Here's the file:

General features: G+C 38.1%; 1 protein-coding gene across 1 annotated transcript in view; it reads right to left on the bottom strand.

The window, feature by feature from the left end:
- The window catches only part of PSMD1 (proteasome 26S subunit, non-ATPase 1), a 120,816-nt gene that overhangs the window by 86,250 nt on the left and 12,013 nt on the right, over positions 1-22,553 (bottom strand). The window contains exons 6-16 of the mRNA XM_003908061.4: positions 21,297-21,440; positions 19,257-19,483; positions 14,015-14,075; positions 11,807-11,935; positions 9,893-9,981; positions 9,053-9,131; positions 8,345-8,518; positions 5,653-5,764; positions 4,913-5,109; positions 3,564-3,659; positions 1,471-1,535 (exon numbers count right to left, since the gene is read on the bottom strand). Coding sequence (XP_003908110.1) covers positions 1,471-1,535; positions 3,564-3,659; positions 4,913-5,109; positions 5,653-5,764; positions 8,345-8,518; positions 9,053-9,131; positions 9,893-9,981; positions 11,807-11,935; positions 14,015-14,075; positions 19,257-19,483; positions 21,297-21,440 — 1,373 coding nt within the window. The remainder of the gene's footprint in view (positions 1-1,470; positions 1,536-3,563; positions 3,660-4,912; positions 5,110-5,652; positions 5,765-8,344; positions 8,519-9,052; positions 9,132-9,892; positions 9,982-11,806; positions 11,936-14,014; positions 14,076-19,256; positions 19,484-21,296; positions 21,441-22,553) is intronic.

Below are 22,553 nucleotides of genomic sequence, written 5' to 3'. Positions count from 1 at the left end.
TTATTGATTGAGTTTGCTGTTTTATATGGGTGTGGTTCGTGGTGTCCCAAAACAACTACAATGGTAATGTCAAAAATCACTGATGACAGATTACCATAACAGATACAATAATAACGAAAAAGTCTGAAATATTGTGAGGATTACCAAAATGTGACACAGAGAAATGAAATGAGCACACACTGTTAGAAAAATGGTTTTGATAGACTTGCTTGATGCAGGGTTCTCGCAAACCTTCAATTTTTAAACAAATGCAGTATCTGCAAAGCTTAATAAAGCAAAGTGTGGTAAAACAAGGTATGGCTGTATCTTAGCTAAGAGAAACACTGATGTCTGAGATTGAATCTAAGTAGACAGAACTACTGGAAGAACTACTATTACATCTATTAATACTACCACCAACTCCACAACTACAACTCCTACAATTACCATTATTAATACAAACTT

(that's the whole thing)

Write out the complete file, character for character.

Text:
General features: G+C 38.1%; 1 protein-coding gene across 1 annotated transcript in view; it reads right to left on the bottom strand.

The window, feature by feature from the left end:
- The window catches only part of PSMD1 (proteasome 26S subunit, non-ATPase 1), a 120,816-nt gene that overhangs the window by 86,250 nt on the left and 12,013 nt on the right, over positions 1-22,553 (bottom strand). The window contains exons 6-16 of the mRNA XM_003908061.4: positions 21,297-21,440; positions 19,257-19,483; positions 14,015-14,075; positions 11,807-11,935; positions 9,893-9,981; positions 9,053-9,131; positions 8,345-8,518; positions 5,653-5,764; positions 4,913-5,109; positions 3,564-3,659; positions 1,471-1,535 (exon numbers count right to left, since the gene is read on the bottom strand). Coding sequence (XP_003908110.1) covers positions 1,471-1,535; positions 3,564-3,659; positions 4,913-5,109; positions 5,653-5,764; positions 8,345-8,518; positions 9,053-9,131; positions 9,893-9,981; positions 11,807-11,935; positions 14,015-14,075; positions 19,257-19,483; positions 21,297-21,440 — 1,373 coding nt within the window. The remainder of the gene's footprint in view (positions 1-1,470; positions 1,536-3,563; positions 3,660-4,912; positions 5,110-5,652; positions 5,765-8,344; positions 8,519-9,052; positions 9,132-9,892; positions 9,982-11,806; positions 11,936-14,014; positions 14,076-19,256; positions 19,484-21,296; positions 21,441-22,553) is intronic.

Below are 22,553 nucleotides of genomic sequence, written 5' to 3'. Positions count from 1 at the left end.
TTATTGATTGAGTTTGCTGTTTTATATGGGTGTGGTTCGTGGTGTCCCAAAACAACTACAATGGTAATGTCAAAAATCACTGATGACAGATTACCATAACAGATACAATAATAACGAAAAAGTCTGAAATATTGTGAGGATTACCAAAATGTGACACAGAGAAATGAAATGAGCACACACTGTTAGAAAAATGGTTTTGATAGACTTGCTTGATGCAGGGTTCTCGCAAACCTTCAATTTTTAAACAAATGCAGTATCTGCAAAGCTTAATAAAGCAAAGTGTGGTAAAACAAGGTATGGCTGTATCTTAGCTAAGAGAAACACTGATGTCTGAGATTGAATCTAAGTAGACAGAACTACTGGAAGAACTACTATTACATCTATTAATACTACCACCAACTCCACAACTACAACTCCTACAATTACCATTATTAATACAAACTT